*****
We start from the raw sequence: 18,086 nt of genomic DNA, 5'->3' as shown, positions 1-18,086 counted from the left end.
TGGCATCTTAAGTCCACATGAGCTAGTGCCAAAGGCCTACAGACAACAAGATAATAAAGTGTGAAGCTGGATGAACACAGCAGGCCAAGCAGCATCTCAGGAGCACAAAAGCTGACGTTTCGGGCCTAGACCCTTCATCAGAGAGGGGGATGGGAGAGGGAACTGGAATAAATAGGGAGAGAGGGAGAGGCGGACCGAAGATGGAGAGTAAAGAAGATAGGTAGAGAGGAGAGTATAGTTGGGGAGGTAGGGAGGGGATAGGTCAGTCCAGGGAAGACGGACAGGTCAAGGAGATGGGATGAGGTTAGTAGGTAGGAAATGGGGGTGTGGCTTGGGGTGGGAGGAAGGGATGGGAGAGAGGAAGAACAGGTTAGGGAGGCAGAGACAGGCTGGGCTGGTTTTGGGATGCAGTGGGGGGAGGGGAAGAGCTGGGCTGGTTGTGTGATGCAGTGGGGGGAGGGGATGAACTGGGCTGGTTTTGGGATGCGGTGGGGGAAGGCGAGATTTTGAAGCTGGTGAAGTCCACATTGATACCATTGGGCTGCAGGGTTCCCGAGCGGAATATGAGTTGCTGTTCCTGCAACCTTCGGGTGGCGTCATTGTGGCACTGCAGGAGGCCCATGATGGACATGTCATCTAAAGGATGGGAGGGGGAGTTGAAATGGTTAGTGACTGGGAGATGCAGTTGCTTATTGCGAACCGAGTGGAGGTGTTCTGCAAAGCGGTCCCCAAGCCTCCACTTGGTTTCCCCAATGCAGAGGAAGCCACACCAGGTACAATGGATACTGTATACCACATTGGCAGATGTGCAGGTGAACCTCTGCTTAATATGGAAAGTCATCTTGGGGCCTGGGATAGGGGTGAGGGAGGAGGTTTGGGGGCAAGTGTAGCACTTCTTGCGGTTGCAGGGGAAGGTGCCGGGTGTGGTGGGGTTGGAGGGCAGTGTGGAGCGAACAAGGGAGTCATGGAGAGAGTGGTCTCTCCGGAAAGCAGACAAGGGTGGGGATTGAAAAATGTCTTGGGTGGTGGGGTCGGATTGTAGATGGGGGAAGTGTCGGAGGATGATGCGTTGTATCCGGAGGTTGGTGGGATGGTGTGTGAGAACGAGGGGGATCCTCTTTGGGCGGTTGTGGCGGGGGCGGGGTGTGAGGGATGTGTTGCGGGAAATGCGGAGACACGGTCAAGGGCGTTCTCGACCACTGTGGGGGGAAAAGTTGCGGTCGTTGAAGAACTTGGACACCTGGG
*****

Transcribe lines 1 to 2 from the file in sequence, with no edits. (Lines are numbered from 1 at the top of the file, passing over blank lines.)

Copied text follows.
We start from the raw sequence: 18,086 nt of genomic DNA, 5'->3' as shown, positions 1-18,086 counted from the left end.
TGGCATCTTAAGTCCACATGAGCTAGTGCCAAAGGCCTACAGACAACAAGATAATAAAGTGTGAAGCTGGATGAACACAGCAGGCCAAGCAGCATCTCAGGAGCACAAAAGCTGACGTTTCGGGCCTAGACCCTTCATCAGAGAGGGGGATGGGAGAGGGAACTGGAATAAATAGGGAGAGAGGGAGAGGCGGACCGAAGATGGAGAGTAAAGAAGATAGGTAGAGAGGAGAGTATAGTTGGGGAGGTAGGGAGGGGATAGGTCAGTCCAGGGAAGACGGACAGGTCAAGGAGATGGGATGAGGTTAGTAGGTAGGAAATGGGGGTGTGGCTTGGGGTGGGAGGAAGGGATGGGAGAGAGGAAGAACAGGTTAGGGAGGCAGAGACAGGCTGGGCTGGTTTTGGGATGCAGTGGGGGGAGGGGAAGAGCTGGGCTGGTTGTGTGATGCAGTGGGGGGAGGGGATGAACTGGGCTGGTTTTGGGATGCGGTGGGGGAAGGCGAGATTTTGAAGCTGGTGAAGTCCACATTGATACCATTGGGCTGCAGGGTTCCCGAGCGGAATATGAGTTGCTGTTCCTGCAACCTTCGGGTGGCGTCATTGTGGCACTGCAGGAGGCCCATGATGGACATGTCATCTAAAGGATGGGAGGGGGAGTTGAAATGGTTAGTGACTGGGAGATGCAGTTGCTTATTGCGAACCGAGTGGAGGTGTTCTGCAAAGCGGTCCCCAAGCCTCCACTTGGTTTCCCCAATGCAGAGGAAGCCACACCAGGTACAATGGATACTGTATACCACATTGGCAGATGTGCAGGTGAACCTCTGCTTAATATGGAAAGTCATCTTGGGGCCTGGGATAGGGGTGAGGGAGGAGGTTTGGGGGCAAGTGTAGCACTTCTTGCGGTTGCAGGGGAAGGTGCCGGGTGTGGTGGGGTTGGAGGGCAGTGTGGAGCGAACAAGGGAGTCATGGAGAGAGTGGTCTCTCCGGAAAGCAGACAAGGGTGGGGATTGAAAAATGTCTTGGGTGGTGGGGTCGGATTGTAGATGGGGGAAGTGTCGGAGGATGATGCGTTGTATCCGGAGGTTGGTGGGATGGTGTGTGAGAACGAGGGGGATCCTCTTTGGGCGGTTGTGGCGGGGGCGGGGTGTGAGGGATGTGTTGCGGGAAATGCGGAGACACGGTCAAGGGCGTTCTCGACCACTGTGGGGGGAAAAGTTGCGGTCGTTGAAGAACTTGGACACCTGGG